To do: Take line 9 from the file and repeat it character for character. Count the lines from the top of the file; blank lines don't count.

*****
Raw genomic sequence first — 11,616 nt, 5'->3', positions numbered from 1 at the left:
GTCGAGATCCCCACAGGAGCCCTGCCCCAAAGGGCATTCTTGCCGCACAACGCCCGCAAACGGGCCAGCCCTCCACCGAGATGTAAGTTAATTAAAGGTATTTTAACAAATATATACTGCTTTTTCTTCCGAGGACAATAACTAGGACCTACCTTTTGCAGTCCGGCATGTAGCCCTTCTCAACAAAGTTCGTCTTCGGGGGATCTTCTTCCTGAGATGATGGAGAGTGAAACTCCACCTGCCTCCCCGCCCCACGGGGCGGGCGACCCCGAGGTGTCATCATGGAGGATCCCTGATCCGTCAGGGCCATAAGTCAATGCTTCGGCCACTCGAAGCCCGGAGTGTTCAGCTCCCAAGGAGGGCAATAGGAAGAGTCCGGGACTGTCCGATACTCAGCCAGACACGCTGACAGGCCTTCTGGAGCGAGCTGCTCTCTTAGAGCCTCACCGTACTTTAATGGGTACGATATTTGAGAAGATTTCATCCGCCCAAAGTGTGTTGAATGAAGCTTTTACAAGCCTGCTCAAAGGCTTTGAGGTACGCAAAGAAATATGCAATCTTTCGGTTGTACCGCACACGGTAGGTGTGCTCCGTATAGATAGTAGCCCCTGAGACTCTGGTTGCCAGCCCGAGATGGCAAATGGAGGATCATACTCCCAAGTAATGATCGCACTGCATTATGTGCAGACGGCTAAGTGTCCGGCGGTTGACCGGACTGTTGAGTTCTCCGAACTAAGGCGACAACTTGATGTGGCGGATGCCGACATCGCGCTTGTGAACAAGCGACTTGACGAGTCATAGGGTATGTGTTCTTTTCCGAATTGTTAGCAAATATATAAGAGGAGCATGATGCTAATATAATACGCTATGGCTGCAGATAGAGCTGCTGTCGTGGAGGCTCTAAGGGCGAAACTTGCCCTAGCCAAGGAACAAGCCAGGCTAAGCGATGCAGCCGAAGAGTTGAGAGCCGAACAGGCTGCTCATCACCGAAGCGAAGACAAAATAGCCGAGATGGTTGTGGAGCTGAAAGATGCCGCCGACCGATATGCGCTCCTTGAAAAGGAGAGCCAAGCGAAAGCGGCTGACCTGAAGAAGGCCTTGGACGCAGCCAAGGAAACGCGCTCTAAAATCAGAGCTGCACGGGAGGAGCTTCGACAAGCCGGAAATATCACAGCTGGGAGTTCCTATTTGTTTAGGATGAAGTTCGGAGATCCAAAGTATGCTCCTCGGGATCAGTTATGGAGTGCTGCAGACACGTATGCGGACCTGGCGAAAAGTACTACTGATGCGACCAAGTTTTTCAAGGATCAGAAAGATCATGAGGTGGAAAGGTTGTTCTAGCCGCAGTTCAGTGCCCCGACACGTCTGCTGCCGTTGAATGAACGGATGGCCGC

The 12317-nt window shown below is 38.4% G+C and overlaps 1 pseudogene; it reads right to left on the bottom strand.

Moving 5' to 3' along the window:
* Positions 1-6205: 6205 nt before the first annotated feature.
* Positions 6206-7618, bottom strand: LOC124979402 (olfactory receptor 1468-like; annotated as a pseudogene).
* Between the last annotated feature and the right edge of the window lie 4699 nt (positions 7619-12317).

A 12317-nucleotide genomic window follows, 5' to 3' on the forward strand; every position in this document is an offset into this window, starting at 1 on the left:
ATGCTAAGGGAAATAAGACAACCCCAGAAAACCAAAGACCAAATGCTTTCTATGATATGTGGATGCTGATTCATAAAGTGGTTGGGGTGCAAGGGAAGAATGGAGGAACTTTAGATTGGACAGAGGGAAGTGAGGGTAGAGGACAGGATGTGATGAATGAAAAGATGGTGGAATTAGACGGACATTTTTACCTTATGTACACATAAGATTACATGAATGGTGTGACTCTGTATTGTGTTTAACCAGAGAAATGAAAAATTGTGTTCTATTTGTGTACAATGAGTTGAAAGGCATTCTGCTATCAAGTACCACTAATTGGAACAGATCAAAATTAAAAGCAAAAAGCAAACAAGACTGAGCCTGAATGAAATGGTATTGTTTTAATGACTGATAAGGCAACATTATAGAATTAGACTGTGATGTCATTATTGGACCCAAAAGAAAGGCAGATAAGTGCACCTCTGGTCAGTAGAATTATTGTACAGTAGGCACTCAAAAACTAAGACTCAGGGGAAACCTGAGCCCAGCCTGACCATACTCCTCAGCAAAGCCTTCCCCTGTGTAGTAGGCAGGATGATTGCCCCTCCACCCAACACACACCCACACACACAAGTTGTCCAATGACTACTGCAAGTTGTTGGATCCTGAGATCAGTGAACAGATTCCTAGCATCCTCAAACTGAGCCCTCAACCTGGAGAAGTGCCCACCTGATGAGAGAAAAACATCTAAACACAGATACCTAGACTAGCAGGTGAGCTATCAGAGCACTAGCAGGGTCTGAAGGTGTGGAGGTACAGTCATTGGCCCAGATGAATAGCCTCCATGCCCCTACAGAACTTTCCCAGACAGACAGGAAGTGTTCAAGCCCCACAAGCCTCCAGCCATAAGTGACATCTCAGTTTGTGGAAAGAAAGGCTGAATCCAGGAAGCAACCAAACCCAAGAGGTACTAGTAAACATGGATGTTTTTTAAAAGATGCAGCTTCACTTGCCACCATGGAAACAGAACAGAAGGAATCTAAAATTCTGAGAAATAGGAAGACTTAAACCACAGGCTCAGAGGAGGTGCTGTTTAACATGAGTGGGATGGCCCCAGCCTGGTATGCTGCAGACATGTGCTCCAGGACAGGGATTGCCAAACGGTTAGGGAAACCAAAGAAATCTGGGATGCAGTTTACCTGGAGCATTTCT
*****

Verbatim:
ATGCTAAGGGAAATAAGACAACCCCAGAAAACCAAAGACCAAATGCTTTCTATGATATGTGGATGCTGATTCATAAAGTGGTTGGGGTGCAAGGGAAGAATGGAGGAACTTTAGATTGGACAGAGGGAAGTGAGGGTAGAGGACAGGATGTGATGAATGAAAAGATGGTGGAATTAGACGGACATTTTTACCTTATGTACACATAAGATTACATGAATGGTGTGACTCTGTATTGTGTTTAACCAGAGAAATGAAAAATTGTGTTCTATTTGTGTACAATGAGTTGAAAGGCATTCTGCTATCAAGTACCACTAATTGGAACAGATCAAAATTAAAAGCAAAAAGCAAACAAGACTGAGCCTGAATGAAATGGTATTGTTTTAATGACTGATAAGGCAACATTATAGAATTAGACTGTGATGTCATTATTGGACCCAAAAGAAAGGCAGATAAGTGCACCTCTGGTCAGTAGAATTATTGTACAGTAGGCACTCAAAAACTAAGACTCAGGGGAAACCTGAGCCCAGCCTGACCATACTCCTCAGCAAAGCCTTCCCCTGTGTAGTAGGCAGGATGATTGCCCCTCCACCCAACACACACCCACACACACAAGTTGTCCAATGACTACTGCAAGTTGTTGGATCCTGAGATCAGTGAACAGATTCCTAGCATCCTCAAACTGAGCCCTCAACCTGGAGAAGTGCCCACCTGATGAGAGAAAAACATCTAAACACAGATACCTAGACTAGCAGGTGAGCTATCAGAGCACTAGCAGGGTCTGAAGGTGTGGAGGTACAGTCATTGGCCCAGATGAATAGCCTCCATGCCCCTACAGAACTTTCCCAGACAGACAGGAAGTGTTCAAGCCCCACAAGCCTCCAGCCATAAGTGACATCTCAGTTTGTGGAAAGAAAGGCTGAATCCAGGAAGCAACCAAACCCAAGAGGTACTAGTAAACATGGATGTTTTTTAAAAGATGCAGCTTCACTTGCCACCATGGAAACAGAACAGAAGGAATCTAAAATTCTGAGAAATAGGAAGACTTAAACCACAGGCTCAGAGGAGGTGCTGTTTAACATGAGTGGGATGGCCCCAGCCTGGTATGCTGCAGACATGTGCTCCAGGACAGGGATTGCCAAACGGTTAGGGAAACCAAAGAAATCTGGGATGCAGTTTACCTGGAGCATTTCT